Cape Town proves its resilience as a water-smart destination!

Due to sustained and heavy rains over the last two months, Cape Town’s dams have collectively increased by over 20 percentage points.

There is now more water currently in the dam system, mid-way through winter, than there was at the end of last year’s winter-rainfall period in October.

With several months left in the winter rainfall calendar, it is now clear that Cape Town will continue to have enough water for its residents and visitors. Travellers are invited to come and enjoy, but still be mindful of water-wise tourism during their stay and continue to treat water as a precious resource.

The City of Cape Town has taken a number of ground-breaking actions during the drought to help build a resilient city. These efforts are increasingly internationally recognised. Indeed, there is a strong plan to develop alternative water-supplies, which will make our city and region even more water-secure in the future.

Cape Town’s residents have also set a new global standard for water consumption. The City has reduced its usage of water by nearly 60% in just three years. This is a phenomenal achievement, unmatched by any other major city in the world.

Together with the significant rainfall being experienced, Cape Town’s dams are filling up, and fast.

Cape Town and the Western Cape are open for business, with our beautiful, world-class experiences waiting for visitors from around the world to enjoy. To find out more, visit:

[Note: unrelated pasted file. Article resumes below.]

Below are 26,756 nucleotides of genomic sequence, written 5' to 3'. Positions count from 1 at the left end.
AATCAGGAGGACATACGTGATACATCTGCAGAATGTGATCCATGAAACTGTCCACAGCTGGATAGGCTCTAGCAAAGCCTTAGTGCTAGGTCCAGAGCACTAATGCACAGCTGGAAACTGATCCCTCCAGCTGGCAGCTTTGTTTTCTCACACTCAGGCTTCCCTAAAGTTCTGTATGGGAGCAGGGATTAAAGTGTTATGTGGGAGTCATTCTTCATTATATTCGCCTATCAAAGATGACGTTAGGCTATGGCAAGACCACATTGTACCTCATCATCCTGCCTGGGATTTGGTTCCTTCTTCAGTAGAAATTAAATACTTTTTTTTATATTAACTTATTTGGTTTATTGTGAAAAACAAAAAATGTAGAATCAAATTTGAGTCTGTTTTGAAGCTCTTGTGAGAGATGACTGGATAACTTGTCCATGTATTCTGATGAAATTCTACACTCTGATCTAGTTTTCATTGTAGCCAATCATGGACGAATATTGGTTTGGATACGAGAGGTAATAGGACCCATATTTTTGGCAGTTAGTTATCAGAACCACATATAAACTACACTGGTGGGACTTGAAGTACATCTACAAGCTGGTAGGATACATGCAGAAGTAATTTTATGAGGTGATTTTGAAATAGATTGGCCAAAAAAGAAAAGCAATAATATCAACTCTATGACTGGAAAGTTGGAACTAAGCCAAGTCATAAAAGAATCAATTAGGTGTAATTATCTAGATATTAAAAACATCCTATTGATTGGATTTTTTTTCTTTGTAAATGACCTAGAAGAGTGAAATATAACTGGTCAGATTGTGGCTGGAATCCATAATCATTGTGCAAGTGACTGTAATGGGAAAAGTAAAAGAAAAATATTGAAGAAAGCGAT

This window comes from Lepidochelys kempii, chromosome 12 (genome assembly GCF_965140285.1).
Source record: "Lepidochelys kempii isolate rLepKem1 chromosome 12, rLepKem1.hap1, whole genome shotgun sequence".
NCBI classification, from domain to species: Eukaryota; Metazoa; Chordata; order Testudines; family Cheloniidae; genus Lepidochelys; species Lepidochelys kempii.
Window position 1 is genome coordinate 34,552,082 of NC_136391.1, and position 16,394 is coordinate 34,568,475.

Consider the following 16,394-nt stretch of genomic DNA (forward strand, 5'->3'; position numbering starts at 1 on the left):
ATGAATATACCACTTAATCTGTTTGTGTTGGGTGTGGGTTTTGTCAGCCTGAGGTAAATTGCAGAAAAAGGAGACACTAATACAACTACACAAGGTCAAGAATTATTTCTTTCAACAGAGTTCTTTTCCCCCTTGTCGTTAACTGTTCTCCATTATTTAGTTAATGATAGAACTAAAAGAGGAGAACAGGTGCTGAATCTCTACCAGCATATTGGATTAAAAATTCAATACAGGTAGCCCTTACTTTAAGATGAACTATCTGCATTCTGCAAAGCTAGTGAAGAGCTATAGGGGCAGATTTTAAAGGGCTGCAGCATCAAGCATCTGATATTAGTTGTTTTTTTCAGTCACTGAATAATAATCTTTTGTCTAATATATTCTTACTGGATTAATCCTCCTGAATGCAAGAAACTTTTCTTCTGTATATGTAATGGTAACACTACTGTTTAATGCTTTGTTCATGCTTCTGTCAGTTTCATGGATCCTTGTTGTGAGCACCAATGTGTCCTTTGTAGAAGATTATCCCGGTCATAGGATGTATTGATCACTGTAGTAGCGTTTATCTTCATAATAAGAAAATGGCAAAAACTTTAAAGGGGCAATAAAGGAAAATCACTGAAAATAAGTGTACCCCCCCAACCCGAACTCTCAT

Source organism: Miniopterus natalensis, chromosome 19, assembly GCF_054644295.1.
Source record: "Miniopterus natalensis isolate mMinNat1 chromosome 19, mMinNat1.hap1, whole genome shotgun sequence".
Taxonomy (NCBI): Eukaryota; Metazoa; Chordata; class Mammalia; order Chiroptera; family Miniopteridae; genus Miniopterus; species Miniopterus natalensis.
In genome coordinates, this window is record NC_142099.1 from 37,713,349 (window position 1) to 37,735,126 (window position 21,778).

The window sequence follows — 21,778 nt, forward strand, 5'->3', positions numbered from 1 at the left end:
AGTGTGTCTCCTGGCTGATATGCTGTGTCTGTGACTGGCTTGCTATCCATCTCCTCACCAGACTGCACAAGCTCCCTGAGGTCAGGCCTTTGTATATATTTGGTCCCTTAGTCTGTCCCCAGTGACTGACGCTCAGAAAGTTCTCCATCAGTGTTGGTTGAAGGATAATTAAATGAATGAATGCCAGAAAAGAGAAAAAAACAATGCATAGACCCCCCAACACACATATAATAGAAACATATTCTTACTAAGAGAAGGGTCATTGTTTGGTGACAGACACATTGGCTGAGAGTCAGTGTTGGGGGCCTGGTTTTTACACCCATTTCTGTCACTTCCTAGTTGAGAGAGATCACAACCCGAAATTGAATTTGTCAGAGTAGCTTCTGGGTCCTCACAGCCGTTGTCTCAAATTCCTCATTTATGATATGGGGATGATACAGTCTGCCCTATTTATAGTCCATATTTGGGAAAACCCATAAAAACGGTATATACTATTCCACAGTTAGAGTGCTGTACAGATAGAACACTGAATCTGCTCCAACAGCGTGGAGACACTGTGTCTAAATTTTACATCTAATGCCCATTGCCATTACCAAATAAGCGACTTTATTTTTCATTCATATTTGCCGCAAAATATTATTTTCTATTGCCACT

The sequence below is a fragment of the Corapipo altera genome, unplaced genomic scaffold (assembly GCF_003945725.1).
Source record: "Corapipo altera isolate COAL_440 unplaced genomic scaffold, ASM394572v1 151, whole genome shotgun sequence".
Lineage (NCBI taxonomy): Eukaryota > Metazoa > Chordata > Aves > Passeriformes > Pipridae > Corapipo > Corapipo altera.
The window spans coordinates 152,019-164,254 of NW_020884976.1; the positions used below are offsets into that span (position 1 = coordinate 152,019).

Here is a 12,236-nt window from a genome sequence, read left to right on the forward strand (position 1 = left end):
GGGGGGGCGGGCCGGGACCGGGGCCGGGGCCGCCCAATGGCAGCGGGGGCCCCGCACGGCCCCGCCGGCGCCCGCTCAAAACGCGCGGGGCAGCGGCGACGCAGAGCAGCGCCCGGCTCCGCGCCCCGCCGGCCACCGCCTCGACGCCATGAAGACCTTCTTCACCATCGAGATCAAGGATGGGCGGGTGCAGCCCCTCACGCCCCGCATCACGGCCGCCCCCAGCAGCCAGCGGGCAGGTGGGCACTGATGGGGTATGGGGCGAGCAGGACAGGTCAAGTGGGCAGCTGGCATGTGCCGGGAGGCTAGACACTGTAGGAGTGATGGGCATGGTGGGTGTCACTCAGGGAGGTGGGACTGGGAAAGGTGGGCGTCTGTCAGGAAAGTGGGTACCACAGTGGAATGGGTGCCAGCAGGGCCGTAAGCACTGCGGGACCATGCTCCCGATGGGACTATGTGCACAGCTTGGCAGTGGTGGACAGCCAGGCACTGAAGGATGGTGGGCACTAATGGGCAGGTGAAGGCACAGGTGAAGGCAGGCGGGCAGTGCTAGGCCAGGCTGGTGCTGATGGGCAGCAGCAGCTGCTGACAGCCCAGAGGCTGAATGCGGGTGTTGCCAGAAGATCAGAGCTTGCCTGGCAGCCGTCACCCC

Tolene van der Merwe, Hub Head UK & Ireland for South African Tourism comments:

“We are pleased to announce that “Day Zero” – the projected date when Cape Town further reduces the supply of water to its citizens - will not take place in 2018 or 2019. Over the last few months, we have seen the tourism industry and locals work together to implement robust measures to reduce water consumption whilst continuing to welcome visitors and provide a great experience. Cape Town has also experienced significant rainfall in the last six weeks and as a result, dam levels have risen consistently and are now up to 42.7% full, so the city is now in a much stronger position than it was at the end of winter last year.

“This latest announcement highlights the positive impact that water wise tourism has had on Cape Town and the effectiveness of making small changes to our day-to-day lives to help combat environmental issues. Of course, the recent increase in rainfall has contributed significantly to the rise in dam levels. However, we must continue to be sensitive to the changing environment and modify our attitudes to water consumption to ensure we manage and preserve this invaluable resource for generations to come. We look forward to welcoming more visitors over the coming year and beyond to see and experience our amazing country.”